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Local and regional leaders support strengthening euro area fiscal capacity  

A fully-fledged Banking Union and a strong fiscal capacity of the Economic and Monetary Union are necessary tools to support investment and safeguard potential growth, productivity and competitiveness in times of economic crisis, European local and regional leaders emphasise. The Members of the European Committee of the Regions (CoR) adopted the opinion "Fiscal capacity and automatic stabilisers in the EMU" by Halmstad Municipal Councillor Carl Fredrik Graf (SE/EPP). The major concern is the growing economic gap between regions.

During the global financial and economic crises the Economic and Monetary Union (EMU)* exposed its vulnerability leading to excessive debt levels and the sovereign debt crisis in Europe. Even though Member States and EU institutions have taken series of steps to reduce risk and improve the coordination of national fiscal policies, the measures have not sufficiently enhanced the national capacity to absorb economic shocks, prevented the shrinking of investment or triggered growth-enhancing, sustainable and socially balanced structural reforms.

"The crises made clear that more has to be done for the countries sharing a currency, especially to break the negative circle between national finances and banks. A completed Banking Union is the most effective instrument to make the financial sector more stable and to minimise the negative effects of economic shocks by centralised rules and supervision in the euro area", says Carl Fredrik Graf (SE/EPP), member of the Halmstadt Municipal Council.

Experience during the crisis years has shown that cutting investment is very often easier than cutting current operational expenditure, resulting in a major reduction in public investment at the cost of competitiveness and the ability to grow. "This has especially hit local and regional governments who are responsible for over 60% of public spending and over 50% of public investment. As a result of the cuts, regional economic disparities between and within Member States have intensified", explains Graf.

As the economic crisis impacted different regions differently – via the so called asymmetric shocks** – local and regional leaders find that an improved fiscal capacity could help regions adversely affected by the shocks. This would enable the EMU to provide immediate stabilisation in the event of emergencies by transferring funds. However, local leaders stress that such fiscal capacity should be complementary to Cohesion Policy and other financial instruments, respecting the subsidiarity principle and should be flexible enough to implement policies appropriate to local needs.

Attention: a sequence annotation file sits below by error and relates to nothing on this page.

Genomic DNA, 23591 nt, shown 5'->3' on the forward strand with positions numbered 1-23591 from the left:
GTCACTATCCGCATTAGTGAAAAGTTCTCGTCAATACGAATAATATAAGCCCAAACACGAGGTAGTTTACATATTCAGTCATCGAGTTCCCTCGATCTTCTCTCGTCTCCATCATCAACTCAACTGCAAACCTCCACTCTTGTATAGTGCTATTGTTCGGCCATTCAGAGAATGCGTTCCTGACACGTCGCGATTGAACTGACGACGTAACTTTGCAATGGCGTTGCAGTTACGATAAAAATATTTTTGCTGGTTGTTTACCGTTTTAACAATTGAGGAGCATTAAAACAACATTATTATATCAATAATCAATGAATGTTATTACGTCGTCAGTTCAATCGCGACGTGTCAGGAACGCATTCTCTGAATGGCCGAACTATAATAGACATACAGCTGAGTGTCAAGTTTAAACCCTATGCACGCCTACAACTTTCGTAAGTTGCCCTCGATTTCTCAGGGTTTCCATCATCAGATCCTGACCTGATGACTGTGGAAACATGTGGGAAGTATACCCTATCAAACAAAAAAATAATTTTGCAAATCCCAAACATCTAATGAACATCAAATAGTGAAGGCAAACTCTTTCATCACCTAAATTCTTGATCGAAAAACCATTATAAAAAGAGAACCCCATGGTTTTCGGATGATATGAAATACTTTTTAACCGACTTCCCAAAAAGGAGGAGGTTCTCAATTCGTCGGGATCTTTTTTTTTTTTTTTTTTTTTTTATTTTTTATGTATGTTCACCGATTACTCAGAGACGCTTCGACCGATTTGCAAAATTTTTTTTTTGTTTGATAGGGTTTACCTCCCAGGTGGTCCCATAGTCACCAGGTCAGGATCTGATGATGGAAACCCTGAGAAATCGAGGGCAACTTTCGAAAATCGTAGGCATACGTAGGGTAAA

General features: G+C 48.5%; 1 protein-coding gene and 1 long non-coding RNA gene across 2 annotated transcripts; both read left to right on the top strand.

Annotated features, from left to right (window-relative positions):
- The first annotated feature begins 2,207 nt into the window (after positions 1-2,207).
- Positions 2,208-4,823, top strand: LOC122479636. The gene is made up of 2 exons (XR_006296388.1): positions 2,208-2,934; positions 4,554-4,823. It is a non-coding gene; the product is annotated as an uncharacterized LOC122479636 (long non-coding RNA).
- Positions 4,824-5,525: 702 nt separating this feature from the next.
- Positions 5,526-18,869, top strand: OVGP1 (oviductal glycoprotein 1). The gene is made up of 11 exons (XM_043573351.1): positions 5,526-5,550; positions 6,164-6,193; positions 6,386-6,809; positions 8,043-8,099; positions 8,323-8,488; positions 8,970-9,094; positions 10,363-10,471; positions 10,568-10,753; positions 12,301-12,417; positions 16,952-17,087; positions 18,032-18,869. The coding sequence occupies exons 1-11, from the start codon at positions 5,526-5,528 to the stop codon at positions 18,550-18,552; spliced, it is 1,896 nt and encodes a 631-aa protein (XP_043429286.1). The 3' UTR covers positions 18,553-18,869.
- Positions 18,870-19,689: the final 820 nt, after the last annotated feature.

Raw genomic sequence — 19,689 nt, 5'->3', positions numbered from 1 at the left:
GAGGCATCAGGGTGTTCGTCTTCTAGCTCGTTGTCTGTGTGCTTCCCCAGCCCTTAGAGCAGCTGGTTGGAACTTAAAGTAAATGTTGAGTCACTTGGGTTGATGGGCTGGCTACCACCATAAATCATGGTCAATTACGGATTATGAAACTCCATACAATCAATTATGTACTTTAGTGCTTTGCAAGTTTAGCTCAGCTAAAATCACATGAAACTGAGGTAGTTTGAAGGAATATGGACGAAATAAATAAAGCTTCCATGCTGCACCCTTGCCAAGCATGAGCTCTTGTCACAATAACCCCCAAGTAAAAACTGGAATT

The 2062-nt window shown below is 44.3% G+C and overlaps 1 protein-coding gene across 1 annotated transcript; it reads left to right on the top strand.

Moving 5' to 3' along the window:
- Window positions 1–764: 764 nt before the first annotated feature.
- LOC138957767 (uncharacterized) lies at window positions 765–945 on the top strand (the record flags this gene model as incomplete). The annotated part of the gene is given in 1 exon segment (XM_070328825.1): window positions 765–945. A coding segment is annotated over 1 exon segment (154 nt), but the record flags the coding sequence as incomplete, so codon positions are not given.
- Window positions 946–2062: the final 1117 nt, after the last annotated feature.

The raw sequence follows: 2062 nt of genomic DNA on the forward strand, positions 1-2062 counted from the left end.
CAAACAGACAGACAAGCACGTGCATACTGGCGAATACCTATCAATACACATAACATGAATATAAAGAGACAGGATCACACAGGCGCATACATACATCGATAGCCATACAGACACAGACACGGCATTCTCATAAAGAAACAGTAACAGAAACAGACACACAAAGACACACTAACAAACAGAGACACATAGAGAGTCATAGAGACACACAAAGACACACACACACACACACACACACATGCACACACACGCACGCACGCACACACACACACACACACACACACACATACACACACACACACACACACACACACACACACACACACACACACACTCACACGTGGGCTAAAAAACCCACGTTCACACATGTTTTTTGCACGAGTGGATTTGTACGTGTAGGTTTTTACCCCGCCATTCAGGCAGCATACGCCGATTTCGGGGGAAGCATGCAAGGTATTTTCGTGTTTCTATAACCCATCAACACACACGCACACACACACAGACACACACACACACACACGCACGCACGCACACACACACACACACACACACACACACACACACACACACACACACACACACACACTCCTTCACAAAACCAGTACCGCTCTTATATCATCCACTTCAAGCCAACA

The Members emphasise the need for safeguards to prevent permanent transfers and moral hazards. "Member States as well as local and regional authorities need to demonstrate responsible economic policies and fully implement structural reforms as a precondition to gain access to the European economic stabilisation instruments. The best way to prevent one-way flows between countries is without question more economic and social cohesion and the strengthening of good governance", says Graf.

The negative effects of the crises are still strongly felt by cities and regions. The Members stress that a high level ownership is essential for the success of structural reforms and call for all relevant levels of governance to be included in the discussion and introduction of new instruments like automatic stabilisers to soften the impact of asymmetric shocks.

Note to the editors

*The Economic and Monetary Union (EMU) involves the coordination of economic and fiscal policies, a common monetary policy and a common currency, the euro. Whilst all 28 EU Member States take part in the economic union, some countries have taken integration further and adopted the euro as their common currency.

**Asymmetric shocks are a change in microeconomic conditions that affects different countries or parts/regions of a country differently. This is often a source of problems for countries that share a common currency, such as the Euro Zone, as the ability to alter national exchange rates or to conduct a country-specific monetary policy no longer exist.

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Carmen Schmidle
Tel. +32 (0)2 282 2366

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